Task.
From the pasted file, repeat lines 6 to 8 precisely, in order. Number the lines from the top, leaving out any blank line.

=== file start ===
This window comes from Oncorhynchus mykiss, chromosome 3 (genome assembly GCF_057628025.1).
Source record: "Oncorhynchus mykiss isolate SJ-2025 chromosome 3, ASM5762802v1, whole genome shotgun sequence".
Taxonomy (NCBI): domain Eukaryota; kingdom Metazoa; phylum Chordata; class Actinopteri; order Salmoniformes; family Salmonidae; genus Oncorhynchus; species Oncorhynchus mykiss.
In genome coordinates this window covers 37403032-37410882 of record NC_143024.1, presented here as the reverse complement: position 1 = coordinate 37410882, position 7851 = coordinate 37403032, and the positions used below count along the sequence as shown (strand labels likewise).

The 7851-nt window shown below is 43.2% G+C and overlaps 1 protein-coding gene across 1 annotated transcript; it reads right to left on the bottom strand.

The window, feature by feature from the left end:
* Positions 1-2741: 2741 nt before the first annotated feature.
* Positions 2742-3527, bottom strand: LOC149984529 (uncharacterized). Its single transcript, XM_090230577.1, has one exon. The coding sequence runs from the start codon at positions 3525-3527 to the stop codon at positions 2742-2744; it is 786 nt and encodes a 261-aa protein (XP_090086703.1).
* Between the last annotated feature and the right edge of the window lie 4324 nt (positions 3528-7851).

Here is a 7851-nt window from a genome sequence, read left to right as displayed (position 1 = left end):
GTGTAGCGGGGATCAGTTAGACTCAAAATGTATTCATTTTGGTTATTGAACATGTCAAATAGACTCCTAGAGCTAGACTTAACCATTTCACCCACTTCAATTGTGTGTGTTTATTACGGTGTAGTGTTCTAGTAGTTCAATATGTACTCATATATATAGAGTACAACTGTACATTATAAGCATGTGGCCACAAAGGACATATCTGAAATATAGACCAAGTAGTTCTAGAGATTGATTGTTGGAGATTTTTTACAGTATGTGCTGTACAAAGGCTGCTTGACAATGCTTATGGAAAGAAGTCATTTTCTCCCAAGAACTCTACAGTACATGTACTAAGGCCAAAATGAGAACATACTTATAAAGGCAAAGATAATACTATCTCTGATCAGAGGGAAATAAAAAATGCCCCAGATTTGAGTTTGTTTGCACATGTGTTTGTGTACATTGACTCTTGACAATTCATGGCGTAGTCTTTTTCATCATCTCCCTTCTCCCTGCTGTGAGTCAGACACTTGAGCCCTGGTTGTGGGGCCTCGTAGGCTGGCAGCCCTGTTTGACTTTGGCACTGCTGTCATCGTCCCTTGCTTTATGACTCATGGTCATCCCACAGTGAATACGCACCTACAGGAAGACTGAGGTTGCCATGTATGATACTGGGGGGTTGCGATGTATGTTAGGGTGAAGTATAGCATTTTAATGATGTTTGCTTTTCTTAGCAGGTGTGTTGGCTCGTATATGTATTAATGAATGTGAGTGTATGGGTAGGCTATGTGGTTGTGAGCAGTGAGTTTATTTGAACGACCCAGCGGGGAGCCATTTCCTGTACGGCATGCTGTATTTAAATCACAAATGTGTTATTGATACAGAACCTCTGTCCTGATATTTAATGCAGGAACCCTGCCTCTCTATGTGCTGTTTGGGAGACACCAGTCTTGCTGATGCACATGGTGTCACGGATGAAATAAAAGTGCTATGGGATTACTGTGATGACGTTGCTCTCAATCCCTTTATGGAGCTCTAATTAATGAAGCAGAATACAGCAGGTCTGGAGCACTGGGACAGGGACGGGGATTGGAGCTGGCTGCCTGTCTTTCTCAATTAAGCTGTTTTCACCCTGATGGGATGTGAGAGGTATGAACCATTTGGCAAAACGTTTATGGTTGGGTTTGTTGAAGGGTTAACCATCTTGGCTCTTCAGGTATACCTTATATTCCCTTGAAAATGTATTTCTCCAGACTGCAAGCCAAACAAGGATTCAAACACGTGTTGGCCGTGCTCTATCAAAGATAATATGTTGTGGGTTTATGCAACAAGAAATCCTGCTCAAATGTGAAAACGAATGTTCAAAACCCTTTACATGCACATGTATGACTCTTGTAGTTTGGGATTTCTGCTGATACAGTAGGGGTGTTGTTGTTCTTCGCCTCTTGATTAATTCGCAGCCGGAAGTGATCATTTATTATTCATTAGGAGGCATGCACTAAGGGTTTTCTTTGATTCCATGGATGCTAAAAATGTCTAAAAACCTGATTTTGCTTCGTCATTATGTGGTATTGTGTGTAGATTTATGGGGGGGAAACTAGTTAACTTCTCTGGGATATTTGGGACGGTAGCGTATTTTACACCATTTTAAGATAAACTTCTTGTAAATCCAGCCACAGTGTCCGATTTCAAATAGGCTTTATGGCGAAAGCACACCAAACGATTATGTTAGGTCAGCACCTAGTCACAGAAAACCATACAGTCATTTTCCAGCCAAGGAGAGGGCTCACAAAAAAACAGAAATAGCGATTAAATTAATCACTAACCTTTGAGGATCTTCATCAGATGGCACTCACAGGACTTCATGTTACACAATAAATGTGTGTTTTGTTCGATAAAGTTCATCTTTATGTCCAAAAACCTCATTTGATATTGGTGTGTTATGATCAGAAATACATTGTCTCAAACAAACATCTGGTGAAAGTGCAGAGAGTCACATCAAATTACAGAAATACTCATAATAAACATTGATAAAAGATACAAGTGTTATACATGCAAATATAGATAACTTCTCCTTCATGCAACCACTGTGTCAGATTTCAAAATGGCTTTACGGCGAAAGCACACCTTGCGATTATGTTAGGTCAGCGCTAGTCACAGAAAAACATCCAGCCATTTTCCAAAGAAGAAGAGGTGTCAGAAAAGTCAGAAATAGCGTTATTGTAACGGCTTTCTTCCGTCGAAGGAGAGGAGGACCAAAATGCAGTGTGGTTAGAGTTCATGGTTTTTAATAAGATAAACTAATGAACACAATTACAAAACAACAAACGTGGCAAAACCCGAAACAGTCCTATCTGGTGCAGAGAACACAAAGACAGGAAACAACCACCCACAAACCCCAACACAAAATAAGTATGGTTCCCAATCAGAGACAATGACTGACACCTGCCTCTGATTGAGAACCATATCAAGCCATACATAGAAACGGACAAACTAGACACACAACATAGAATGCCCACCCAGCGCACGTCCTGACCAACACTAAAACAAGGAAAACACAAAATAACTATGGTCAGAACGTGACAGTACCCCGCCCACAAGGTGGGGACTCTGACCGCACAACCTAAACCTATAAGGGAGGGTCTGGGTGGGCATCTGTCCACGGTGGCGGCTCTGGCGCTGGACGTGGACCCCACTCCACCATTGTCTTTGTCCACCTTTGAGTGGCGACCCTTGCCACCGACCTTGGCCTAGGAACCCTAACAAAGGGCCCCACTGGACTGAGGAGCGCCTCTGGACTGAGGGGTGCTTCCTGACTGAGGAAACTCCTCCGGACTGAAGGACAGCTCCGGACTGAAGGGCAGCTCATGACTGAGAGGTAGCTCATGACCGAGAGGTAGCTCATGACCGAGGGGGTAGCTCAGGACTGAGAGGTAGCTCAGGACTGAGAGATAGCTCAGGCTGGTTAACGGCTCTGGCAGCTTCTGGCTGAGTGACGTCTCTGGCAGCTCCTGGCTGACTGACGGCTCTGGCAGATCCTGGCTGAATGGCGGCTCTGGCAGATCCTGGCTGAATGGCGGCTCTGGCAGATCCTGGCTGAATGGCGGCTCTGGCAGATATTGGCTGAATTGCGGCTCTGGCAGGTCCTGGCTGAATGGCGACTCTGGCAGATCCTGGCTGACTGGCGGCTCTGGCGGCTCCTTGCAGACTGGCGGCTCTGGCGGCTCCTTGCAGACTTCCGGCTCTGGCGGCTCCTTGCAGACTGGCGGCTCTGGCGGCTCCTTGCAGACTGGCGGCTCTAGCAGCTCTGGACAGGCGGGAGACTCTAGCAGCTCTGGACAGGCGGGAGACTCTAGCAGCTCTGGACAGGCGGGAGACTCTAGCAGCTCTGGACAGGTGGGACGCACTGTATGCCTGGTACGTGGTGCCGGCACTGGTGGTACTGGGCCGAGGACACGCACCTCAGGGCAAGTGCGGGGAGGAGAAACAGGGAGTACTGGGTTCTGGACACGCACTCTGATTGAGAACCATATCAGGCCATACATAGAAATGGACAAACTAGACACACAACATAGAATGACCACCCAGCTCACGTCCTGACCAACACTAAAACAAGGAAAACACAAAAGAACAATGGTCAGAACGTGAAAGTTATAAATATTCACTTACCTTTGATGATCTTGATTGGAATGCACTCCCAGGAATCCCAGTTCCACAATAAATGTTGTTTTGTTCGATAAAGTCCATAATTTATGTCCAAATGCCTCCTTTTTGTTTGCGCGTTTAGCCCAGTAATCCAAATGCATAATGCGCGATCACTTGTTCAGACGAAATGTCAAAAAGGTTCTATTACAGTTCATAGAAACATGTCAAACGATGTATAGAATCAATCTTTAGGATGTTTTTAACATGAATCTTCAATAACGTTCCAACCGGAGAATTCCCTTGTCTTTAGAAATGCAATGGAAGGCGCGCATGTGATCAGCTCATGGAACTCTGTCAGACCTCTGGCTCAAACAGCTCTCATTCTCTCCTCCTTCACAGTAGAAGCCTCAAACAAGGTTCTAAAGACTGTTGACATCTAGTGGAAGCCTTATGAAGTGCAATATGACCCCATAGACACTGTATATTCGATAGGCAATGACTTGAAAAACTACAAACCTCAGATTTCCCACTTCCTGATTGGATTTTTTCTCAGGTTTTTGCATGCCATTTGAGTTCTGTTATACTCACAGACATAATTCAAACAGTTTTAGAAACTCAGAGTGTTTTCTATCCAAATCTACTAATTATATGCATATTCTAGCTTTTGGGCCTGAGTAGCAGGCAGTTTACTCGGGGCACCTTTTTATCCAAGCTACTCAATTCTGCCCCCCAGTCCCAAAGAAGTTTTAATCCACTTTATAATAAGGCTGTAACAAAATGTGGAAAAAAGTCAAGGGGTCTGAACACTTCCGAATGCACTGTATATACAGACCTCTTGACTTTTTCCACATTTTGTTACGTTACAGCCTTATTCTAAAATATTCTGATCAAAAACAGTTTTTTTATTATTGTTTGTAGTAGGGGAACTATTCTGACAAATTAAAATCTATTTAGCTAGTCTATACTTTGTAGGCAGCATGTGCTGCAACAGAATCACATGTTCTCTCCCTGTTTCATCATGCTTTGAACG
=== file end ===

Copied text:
The window, feature by feature from the left end:
* Positions 1-2741: 2741 nt before the first annotated feature.
* Positions 2742-3527, bottom strand: LOC149984529 (uncharacterized). Its single transcript, XM_090230577.1, has one exon. The coding sequence runs from the start codon at positions 3525-3527 to the stop codon at positions 2742-2744; it is 786 nt and encodes a 261-aa protein (XP_090086703.1).